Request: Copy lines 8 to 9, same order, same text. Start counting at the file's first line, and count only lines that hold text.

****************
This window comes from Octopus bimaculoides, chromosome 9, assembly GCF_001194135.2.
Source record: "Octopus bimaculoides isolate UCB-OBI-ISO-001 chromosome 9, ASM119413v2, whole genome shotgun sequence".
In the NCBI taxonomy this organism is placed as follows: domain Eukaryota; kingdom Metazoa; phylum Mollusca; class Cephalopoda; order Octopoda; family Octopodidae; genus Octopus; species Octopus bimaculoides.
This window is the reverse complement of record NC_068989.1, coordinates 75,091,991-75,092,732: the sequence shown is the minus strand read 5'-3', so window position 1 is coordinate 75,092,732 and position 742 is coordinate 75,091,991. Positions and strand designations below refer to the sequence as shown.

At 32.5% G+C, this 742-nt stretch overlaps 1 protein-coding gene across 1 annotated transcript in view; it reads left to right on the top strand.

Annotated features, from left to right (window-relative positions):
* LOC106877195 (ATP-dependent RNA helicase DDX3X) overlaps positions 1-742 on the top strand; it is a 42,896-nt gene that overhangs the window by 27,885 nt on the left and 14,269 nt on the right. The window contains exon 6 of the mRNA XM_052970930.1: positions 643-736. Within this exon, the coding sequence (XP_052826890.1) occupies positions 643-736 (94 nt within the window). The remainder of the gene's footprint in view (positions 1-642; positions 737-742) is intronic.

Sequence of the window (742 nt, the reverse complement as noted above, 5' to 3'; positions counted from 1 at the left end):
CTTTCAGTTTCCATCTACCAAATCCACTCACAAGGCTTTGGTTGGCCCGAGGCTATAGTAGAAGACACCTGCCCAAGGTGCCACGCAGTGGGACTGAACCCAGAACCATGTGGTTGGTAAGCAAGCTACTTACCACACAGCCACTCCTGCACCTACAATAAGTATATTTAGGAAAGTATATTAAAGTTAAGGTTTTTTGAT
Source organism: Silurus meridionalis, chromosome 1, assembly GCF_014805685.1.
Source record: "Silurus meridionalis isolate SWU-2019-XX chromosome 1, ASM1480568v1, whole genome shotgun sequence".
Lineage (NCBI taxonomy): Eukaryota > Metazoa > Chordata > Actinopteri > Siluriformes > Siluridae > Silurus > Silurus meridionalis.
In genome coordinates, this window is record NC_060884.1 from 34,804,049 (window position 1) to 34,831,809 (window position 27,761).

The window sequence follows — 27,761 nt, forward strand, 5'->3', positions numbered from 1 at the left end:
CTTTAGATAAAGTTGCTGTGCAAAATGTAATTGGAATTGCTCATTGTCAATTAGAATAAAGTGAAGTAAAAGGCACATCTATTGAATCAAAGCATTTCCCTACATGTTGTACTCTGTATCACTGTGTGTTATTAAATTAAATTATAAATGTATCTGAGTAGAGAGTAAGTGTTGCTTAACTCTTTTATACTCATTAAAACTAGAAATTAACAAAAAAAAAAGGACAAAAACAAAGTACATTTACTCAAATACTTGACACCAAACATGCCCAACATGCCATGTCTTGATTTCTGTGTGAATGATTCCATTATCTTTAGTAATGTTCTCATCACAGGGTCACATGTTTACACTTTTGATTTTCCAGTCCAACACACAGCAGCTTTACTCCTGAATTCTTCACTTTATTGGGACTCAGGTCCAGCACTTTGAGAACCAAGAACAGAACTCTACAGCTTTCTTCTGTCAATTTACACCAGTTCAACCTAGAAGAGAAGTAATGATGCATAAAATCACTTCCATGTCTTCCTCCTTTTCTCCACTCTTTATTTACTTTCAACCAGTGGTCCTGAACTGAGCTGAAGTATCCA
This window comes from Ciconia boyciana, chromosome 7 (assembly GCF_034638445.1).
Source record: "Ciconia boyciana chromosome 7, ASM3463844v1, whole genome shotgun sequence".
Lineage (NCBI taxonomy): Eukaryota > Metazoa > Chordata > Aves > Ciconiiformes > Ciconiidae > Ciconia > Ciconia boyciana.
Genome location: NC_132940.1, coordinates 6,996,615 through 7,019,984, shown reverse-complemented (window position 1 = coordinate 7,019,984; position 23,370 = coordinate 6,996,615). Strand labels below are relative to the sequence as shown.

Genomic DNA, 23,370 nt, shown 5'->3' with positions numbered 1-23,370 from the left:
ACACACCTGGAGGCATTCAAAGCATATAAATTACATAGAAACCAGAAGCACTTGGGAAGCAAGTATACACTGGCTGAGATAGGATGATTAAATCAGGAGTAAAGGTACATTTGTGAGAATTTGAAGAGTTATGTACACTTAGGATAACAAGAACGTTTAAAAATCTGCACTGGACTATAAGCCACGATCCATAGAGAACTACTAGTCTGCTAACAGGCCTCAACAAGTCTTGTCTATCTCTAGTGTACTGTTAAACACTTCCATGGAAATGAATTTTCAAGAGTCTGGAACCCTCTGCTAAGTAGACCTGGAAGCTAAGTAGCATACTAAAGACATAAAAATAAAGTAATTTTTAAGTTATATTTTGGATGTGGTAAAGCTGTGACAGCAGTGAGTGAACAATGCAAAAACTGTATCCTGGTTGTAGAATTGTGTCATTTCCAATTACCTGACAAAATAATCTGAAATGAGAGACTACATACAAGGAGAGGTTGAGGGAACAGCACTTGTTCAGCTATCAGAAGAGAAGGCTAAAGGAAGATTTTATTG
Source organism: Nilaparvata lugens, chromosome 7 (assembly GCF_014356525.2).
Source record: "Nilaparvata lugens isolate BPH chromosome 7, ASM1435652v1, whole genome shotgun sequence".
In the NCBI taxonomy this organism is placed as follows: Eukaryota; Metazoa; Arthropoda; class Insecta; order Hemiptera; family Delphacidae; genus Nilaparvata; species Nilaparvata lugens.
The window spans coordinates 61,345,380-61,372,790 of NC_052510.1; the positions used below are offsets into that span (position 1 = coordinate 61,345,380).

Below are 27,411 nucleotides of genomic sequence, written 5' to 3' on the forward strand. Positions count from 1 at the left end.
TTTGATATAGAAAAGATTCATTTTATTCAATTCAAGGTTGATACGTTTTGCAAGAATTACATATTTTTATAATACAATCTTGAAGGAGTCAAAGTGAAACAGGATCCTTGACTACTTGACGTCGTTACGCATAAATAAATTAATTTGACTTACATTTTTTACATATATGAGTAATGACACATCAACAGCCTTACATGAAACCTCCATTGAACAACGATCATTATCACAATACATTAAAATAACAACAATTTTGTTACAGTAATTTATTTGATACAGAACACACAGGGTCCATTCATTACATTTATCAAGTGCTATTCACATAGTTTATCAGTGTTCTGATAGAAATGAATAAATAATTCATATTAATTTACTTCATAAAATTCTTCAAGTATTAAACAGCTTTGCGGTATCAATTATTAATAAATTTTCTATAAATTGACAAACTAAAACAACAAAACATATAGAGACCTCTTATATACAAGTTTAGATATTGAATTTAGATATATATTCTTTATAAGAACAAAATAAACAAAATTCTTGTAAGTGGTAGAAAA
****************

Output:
Sequence of the window (742 nt, the reverse complement as noted above, 5' to 3'; positions counted from 1 at the left end):
CTTTCAGTTTCCATCTACCAAATCCACTCACAAGGCTTTGGTTGGCCCGAGGCTATAGTAGAAGACACCTGCCCAAGGTGCCACGCAGTGGGACTGAACCCAGAACCATGTGGTTGGTAAGCAAGCTACTTACCACACAGCCACTCCTGCACCTACAATAAGTATATTTAGGAAAGTATATTAAAGTTAAGGTTTTTTGAT